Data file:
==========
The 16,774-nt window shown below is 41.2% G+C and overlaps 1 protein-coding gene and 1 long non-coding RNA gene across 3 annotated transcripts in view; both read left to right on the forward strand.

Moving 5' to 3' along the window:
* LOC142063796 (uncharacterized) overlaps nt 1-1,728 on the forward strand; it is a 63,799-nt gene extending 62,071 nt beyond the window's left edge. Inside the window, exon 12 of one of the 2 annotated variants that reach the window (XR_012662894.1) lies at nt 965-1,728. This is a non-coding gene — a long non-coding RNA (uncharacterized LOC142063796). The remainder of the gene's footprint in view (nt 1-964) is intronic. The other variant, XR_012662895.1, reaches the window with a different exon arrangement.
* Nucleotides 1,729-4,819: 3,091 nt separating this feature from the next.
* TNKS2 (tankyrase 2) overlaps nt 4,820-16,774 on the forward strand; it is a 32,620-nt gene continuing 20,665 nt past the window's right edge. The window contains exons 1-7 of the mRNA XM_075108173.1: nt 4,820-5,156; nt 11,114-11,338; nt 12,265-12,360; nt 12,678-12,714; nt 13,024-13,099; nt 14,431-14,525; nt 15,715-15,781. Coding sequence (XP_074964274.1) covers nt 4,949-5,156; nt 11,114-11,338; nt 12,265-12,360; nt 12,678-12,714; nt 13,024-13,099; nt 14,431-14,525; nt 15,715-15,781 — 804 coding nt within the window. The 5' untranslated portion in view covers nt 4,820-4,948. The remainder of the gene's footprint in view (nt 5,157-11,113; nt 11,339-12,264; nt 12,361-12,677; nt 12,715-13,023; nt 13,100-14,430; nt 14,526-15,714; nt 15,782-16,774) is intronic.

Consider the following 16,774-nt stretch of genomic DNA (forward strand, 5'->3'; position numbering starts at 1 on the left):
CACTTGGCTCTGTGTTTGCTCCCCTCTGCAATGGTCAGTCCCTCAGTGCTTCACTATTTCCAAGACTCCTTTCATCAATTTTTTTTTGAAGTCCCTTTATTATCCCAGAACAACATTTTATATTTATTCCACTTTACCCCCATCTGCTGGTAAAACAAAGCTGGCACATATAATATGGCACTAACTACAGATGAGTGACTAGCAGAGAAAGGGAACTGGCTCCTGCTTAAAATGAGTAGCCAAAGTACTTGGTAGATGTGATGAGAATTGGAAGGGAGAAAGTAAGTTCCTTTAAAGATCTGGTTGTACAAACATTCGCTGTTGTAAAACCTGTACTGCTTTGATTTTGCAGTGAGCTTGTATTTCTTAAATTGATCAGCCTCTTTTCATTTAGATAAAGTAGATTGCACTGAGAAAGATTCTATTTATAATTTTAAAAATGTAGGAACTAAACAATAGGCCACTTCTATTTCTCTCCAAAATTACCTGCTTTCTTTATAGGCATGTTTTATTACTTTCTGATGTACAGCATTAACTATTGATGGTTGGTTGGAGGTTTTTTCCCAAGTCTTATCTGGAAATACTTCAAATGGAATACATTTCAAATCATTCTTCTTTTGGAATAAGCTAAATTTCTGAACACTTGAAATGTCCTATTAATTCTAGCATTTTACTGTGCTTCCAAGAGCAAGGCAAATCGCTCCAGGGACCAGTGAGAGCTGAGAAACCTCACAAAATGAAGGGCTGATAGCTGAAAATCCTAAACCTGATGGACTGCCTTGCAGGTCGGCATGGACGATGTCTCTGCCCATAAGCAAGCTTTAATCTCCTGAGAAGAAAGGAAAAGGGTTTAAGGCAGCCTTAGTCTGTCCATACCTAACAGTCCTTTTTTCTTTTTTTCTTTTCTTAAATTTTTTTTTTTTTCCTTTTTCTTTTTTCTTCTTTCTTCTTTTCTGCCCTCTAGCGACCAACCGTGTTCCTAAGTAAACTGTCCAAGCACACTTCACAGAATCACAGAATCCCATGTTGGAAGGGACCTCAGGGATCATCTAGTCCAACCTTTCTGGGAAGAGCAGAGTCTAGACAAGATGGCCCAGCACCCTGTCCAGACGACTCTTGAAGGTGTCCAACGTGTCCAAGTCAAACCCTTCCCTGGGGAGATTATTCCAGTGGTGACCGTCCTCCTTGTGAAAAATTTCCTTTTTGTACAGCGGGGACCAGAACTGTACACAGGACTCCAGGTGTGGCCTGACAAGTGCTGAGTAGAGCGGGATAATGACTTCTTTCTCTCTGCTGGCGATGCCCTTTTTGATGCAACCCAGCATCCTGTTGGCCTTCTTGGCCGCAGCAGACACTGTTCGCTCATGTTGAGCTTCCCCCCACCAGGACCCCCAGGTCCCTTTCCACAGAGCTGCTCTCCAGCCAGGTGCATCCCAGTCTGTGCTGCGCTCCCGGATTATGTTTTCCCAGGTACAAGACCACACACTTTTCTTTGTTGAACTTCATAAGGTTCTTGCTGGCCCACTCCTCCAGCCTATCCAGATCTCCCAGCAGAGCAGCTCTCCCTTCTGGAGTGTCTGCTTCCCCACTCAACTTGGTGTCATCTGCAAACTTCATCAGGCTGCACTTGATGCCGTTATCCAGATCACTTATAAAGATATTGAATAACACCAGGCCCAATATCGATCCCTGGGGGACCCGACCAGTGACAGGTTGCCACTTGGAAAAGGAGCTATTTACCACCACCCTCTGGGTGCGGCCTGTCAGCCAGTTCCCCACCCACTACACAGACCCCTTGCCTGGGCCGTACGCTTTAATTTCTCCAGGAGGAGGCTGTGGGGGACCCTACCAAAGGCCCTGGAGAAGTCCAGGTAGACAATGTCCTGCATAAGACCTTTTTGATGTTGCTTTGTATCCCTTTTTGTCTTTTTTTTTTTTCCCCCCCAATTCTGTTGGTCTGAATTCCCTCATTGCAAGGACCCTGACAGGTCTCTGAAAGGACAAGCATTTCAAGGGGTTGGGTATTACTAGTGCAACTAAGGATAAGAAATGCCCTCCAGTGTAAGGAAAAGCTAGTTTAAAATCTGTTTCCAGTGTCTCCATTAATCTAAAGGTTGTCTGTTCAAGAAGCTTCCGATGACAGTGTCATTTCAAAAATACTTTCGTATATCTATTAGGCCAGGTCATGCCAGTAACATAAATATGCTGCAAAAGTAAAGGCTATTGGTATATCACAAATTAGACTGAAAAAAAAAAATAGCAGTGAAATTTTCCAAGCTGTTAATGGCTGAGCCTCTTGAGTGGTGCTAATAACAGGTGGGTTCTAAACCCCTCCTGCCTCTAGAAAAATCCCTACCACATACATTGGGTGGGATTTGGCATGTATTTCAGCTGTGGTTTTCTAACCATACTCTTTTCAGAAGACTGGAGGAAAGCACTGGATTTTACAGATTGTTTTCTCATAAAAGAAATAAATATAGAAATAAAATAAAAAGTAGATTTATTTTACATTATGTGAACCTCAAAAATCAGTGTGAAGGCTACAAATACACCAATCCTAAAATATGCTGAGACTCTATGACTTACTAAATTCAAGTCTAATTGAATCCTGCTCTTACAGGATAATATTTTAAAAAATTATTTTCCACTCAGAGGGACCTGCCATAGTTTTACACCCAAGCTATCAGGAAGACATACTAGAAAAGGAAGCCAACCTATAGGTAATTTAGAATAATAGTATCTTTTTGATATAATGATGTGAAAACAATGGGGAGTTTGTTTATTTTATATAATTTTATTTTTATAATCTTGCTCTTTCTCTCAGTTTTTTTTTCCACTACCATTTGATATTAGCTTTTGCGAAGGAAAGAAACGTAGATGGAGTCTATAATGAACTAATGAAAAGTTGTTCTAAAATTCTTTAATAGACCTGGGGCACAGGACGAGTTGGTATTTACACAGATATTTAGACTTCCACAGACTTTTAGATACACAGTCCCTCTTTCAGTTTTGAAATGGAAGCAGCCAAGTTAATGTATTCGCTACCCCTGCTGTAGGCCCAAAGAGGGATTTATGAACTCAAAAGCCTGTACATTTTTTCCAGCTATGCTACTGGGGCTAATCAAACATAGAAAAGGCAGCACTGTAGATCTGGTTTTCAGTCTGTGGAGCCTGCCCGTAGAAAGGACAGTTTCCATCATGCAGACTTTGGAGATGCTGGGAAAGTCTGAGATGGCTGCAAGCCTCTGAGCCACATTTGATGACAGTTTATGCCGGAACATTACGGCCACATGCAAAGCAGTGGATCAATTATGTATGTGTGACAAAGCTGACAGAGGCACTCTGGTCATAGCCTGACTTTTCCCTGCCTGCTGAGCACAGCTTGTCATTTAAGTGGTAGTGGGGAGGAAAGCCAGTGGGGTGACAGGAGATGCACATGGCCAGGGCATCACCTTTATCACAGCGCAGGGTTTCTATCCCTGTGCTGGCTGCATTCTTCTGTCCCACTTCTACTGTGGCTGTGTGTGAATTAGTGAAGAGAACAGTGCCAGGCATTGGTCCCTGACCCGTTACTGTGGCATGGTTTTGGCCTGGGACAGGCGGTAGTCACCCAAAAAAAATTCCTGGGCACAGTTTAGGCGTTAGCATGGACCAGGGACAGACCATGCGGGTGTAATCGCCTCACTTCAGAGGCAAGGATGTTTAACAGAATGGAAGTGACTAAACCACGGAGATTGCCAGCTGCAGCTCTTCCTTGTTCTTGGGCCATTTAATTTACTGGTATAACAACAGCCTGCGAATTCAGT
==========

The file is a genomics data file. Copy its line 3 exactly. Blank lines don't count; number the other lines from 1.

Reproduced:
* LOC142063796 (uncharacterized) overlaps nt 1-1,728 on the forward strand; it is a 63,799-nt gene extending 62,071 nt beyond the window's left edge. Inside the window, exon 12 of one of the 2 annotated variants that reach the window (XR_012662894.1) lies at nt 965-1,728. This is a non-coding gene — a long non-coding RNA (uncharacterized LOC142063796). The remainder of the gene's footprint in view (nt 1-964) is intronic. The other variant, XR_012662895.1, reaches the window with a different exon arrangement.